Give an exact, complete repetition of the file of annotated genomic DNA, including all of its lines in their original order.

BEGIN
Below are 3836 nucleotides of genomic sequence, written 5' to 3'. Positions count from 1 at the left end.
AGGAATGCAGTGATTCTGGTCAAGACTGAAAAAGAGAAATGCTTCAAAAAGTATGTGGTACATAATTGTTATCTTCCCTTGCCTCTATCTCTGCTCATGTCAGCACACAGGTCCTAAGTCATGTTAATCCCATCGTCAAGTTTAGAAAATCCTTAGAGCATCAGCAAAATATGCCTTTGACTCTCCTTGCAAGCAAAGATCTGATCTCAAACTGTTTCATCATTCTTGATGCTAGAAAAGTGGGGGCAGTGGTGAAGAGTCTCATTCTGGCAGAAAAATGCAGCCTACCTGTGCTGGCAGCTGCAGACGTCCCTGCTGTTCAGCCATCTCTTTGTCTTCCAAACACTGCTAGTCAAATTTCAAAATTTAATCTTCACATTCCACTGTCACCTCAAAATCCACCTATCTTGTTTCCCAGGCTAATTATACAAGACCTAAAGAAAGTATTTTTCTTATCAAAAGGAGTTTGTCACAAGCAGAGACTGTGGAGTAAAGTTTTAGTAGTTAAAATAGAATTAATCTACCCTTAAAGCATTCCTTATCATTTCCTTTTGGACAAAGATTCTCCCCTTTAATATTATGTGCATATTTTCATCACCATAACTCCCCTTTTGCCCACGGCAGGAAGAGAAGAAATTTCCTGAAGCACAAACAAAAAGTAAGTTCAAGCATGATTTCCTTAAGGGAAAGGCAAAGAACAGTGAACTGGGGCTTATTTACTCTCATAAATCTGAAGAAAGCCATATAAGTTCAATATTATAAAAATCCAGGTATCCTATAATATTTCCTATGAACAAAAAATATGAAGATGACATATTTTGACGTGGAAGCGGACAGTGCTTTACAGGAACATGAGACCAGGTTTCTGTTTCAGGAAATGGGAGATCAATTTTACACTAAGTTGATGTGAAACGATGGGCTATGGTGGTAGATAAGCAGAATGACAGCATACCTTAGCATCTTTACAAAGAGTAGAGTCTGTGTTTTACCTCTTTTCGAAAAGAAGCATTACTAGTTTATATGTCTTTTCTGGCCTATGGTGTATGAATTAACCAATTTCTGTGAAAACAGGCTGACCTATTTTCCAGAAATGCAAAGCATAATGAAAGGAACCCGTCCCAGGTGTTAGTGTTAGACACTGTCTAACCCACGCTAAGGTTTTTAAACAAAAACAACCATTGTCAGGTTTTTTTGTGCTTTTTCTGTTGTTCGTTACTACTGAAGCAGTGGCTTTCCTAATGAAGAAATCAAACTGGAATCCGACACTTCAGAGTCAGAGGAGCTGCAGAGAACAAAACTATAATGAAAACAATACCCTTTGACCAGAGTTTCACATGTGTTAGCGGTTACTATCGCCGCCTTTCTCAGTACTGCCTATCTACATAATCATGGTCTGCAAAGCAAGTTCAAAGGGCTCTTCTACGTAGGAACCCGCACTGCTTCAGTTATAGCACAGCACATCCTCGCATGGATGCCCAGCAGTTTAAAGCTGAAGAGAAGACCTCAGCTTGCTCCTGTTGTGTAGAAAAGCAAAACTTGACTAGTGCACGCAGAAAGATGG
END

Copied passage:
Below are 3836 nucleotides of genomic sequence, written 5' to 3'. Positions count from 1 at the left end.
AGGAATGCAGTGATTCTGGTCAAGACTGAAAAAGAGAAATGCTTCAAAAAGTATGTGGTACATAATTGTTATCTTCCCTTGCCTCTATCTCTGCTCATGTCAGCACACAGGTCCTAAGTCATGTTAATCCCATCGTCAAGTTTAGAAAATCCTTAGAGCATCAGCAAAATATGCCTTTGACTCTCCTTGCAAGCAAAGATCTGATCTCAAACTGTTTCATCATTCTTGATGCTAGAAAAGTGGGGGCAGTGGTGAAGAGTCTCATTCTGGCAGAAAAATGCAGCCTACCTGTGCTGGCAGCTGCAGACGTCCCTGCTGTTCAGCCATCTCTTTGTCTTCCAAACACTGCTAGTCAAATTTCAAAATTTAATCTTCACATTCCACTGTCACCTCAAAATCCACCTATCTTGTTTCCCAGGCTAATTATACAAGACCTAAAGAAAGTATTTTTCTTATCAAAAGGAGTTTGTCACAAGCAGAGACTGTGGAGTAAAGTTTTAGTAGTTAAAATAGAATTAATCTACCCTTAAAGCATTCCTTATCATTTCCTTTTGGACAAAGATTCTCCCCTTTAATATTATGTGCATATTTTCATCACCATAACTCCCCTTTTGCCCACGGCAGGAAGAGAAGAAATTTCCTGAAGCACAAACAAAAAGTAAGTTCAAGCATGATTTCCTTAAGGGAAAGGCAAAGAACAGTGAACTGGGGCTTATTTACTCTCATAAATCTGAAGAAAGCCATATAAGTTCAATATTATAAAAATCCAGGTATCCTATAATATTTCCTATGAACAAAAAATATGAAGATGACATATTTTGACGTGGAAGCGGACAGTGCTTTACAGGAACATGAGACCAGGTTTCTGTTTCAGGAAATGGGAGATCAATTTTACACTAAGTTGATGTGAAACGATGGGCTATGGTGGTAGATAAGCAGAATGACAGCATACCTTAGCATCTTTACAAAGAGTAGAGTCTGTGTTTTACCTCTTTTCGAAAAGAAGCATTACTAGTTTATATGTCTTTTCTGGCCTATGGTGTATGAATTAACCAATTTCTGTGAAAACAGGCTGACCTATTTTCCAGAAATGCAAAGCATAATGAAAGGAACCCGTCCCAGGTGTTAGTGTTAGACACTGTCTAACCCACGCTAAGGTTTTTAAACAAAAACAACCATTGTCAGGTTTTTTTGTGCTTTTTCTGTTGTTCGTTACTACTGAAGCAGTGGCTTTCCTAATGAAGAAATCAAACTGGAATCCGACACTTCAGAGTCAGAGGAGCTGCAGAGAACAAAACTATAATGAAAACAATACCCTTTGACCAGAGTTTCACATGTGTTAGCGGTTACTATCGCCGCCTTTCTCAGTACTGCCTATCTACATAATCATGGTCTGCAAAGCAAGTTCAAAGGGCTCTTCTACGTAGGAACCCGCACTGCTTCAGTTATAGCACAGCACATCCTCGCATGGATGCCCAGCAGTTTAAAGCTGAAGAGAAGACCTCAGCTTGCTCCTGTTGTGTAGAAAAGCAAAACTTGACTAGTGCACGCAGAAAGATGG